Democrat Shamelessness on “Obstruction” Summed up By 3 Cartoons

James Comey Just Sent The Internet Into An Uproar With One Tweet – by Robert Gehl

James Comey’s recent tweet-back to Donald Trump has blown up the Internet.

The former FBI director – relatively new to Twitter – has managed to figure out how to get noticed.

In what appears to be a response to President Donald Trump’s tweet about CNN an hour before, Comey tweeted a quote by Thomas Jefferson:

“Our liberty depends on the freedom of the press, and that cannot be limited without being lost.” – Thomas Jefferson,  Jan. 28, 1786”

It only took a couple of hours before Comey’s tweet had tens of thousands of likes and “retweets.”

It seems to have come as a response to a tweet by Trump, who attacked CNN for “representing” America to the rest of the world.

“@FoxNews is MUCH more important in the United States than CNN, but outside of the U.S., CNN International is still a major source of (Fake) news, and they represent our Nation to the WORLD very poorly,” the President wrote. “The outside world does not see the truth from them!”

Responses to the tweet ran the gamut. Some supported Comey and his trolling, others took him to task for his actions while at the helm of the FBI.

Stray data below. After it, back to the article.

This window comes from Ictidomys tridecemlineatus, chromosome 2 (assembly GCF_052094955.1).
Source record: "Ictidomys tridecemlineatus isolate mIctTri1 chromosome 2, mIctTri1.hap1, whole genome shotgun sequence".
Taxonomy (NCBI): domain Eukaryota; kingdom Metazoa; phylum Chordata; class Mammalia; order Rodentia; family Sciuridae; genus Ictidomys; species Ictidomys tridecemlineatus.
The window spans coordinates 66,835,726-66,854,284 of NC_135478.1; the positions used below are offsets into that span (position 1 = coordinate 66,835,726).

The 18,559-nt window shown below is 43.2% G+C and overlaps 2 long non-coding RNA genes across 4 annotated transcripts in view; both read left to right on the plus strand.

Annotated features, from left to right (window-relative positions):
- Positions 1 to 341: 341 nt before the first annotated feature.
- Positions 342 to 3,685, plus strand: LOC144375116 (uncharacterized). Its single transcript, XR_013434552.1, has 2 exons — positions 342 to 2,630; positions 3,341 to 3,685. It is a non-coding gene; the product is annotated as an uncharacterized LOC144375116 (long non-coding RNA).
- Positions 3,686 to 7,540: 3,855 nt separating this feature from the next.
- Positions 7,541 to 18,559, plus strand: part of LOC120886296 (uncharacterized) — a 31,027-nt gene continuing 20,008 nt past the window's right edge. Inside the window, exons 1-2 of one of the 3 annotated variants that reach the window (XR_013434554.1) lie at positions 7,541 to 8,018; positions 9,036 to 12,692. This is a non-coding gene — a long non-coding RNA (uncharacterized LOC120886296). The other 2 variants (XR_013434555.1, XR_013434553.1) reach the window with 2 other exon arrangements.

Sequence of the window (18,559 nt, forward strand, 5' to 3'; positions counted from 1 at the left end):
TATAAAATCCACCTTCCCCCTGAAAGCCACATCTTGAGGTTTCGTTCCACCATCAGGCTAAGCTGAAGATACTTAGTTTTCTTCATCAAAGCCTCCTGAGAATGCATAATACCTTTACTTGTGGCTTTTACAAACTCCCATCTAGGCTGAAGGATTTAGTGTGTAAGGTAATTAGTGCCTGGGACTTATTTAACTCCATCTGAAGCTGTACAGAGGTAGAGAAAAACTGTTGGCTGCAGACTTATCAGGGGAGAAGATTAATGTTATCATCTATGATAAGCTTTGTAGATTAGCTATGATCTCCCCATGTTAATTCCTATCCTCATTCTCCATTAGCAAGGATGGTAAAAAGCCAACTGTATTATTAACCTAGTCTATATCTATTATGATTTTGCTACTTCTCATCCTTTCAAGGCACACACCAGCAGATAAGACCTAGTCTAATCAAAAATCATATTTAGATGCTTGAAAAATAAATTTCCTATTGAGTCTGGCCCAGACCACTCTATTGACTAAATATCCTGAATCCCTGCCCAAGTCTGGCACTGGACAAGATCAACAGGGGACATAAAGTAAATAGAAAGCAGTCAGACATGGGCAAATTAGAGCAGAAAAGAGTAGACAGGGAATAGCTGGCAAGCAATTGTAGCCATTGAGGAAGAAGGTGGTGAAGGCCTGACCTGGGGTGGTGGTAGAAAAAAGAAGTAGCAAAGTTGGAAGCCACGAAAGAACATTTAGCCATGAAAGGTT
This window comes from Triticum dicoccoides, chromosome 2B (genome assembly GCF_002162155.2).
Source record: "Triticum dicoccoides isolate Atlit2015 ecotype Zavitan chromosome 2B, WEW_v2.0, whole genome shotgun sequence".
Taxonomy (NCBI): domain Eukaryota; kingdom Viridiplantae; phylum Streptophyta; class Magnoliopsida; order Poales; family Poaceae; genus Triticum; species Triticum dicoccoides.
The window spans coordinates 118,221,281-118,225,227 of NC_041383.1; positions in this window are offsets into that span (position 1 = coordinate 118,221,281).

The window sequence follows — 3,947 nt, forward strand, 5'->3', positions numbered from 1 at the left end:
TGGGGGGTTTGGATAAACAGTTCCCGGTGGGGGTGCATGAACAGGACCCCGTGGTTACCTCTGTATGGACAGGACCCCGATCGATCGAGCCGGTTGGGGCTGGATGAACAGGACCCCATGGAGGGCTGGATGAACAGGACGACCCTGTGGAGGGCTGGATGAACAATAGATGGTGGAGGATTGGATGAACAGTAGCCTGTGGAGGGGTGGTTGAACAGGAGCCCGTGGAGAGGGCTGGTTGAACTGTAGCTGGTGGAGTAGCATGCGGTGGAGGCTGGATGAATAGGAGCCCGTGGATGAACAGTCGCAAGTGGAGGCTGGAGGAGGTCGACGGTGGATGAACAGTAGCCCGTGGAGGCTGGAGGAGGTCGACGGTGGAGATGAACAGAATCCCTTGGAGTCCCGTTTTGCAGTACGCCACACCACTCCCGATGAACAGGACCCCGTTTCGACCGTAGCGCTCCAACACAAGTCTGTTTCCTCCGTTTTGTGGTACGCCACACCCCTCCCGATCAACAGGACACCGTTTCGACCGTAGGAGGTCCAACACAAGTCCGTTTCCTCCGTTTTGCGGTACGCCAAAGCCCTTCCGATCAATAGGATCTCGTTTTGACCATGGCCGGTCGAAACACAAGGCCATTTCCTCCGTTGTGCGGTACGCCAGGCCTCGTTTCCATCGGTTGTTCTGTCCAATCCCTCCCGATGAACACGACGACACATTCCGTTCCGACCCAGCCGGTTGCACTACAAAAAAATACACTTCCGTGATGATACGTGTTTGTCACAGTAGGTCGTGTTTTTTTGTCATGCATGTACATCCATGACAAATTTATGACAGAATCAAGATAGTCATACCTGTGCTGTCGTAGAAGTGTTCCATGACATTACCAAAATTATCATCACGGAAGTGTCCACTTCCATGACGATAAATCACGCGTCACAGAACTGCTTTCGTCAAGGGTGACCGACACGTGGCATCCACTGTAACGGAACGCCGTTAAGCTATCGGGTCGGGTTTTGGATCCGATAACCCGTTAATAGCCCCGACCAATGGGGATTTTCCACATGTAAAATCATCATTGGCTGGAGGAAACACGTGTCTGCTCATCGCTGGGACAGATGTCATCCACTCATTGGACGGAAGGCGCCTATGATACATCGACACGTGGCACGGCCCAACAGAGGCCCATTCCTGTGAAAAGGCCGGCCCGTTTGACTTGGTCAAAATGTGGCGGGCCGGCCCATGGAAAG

First, Comey’s supporters:

But his critics pounced:

CNN wasn’t a fan of Trump’s original tweet either.

Last month, the feds were fighting to keep James’ Comey’s official “memos” out of the hands of the public.

In a court filing, the government lawyers are arguing that disclosing the documents would be “detrimental” to the ongoing investigation into Russia’s interference in the November presidential election.

Several media outlets – both on the left and right – have filed a Freedom of Information Act lawsuit to force their release. Among the outlets are The Daily Caller, CNN and USA Today.

The lawsuit seeks the release of all memos Comey write following his meetings with President Trump. Comey was fired May 9 and has testified that he wrote several memos after the one-on-one meetings and telephone meetings with Trump.

Immediately following his dismissal, Comey gave a memo he wrote to his friend, a Columbia Law School professor, because he wanted to force the appointment of a special investigator to continue the probe into Russian interference in the campaign. On May 17, Comey’s predecessor, Robert Mueller, was appointed special counsel.

The government’s attorneys argued in Friday’s court filing that releasing the Comey documents could “reveal the scope and focus of the investigation and thereby harm the investigation” and potential prosecutions.

The lawyers suggested in their filing that an FBI employee could testify before U.S. District Judge James Boasberg about why Comey’s memos are so sensitive.

“Publicly explaining in any greater detail why the release of the Comey Memos would be detrimental to the pending investigation would itself disclose law enforcement sensitive information that could interfere with the pending investigation,” the government lawyers wrote.

It’s easy to criticize from the bleachers, but James Comey’s critics are right. He was no angelic figure when he was in charge either. How quickly he forgot how he treated the press. What do you think? Sound off below!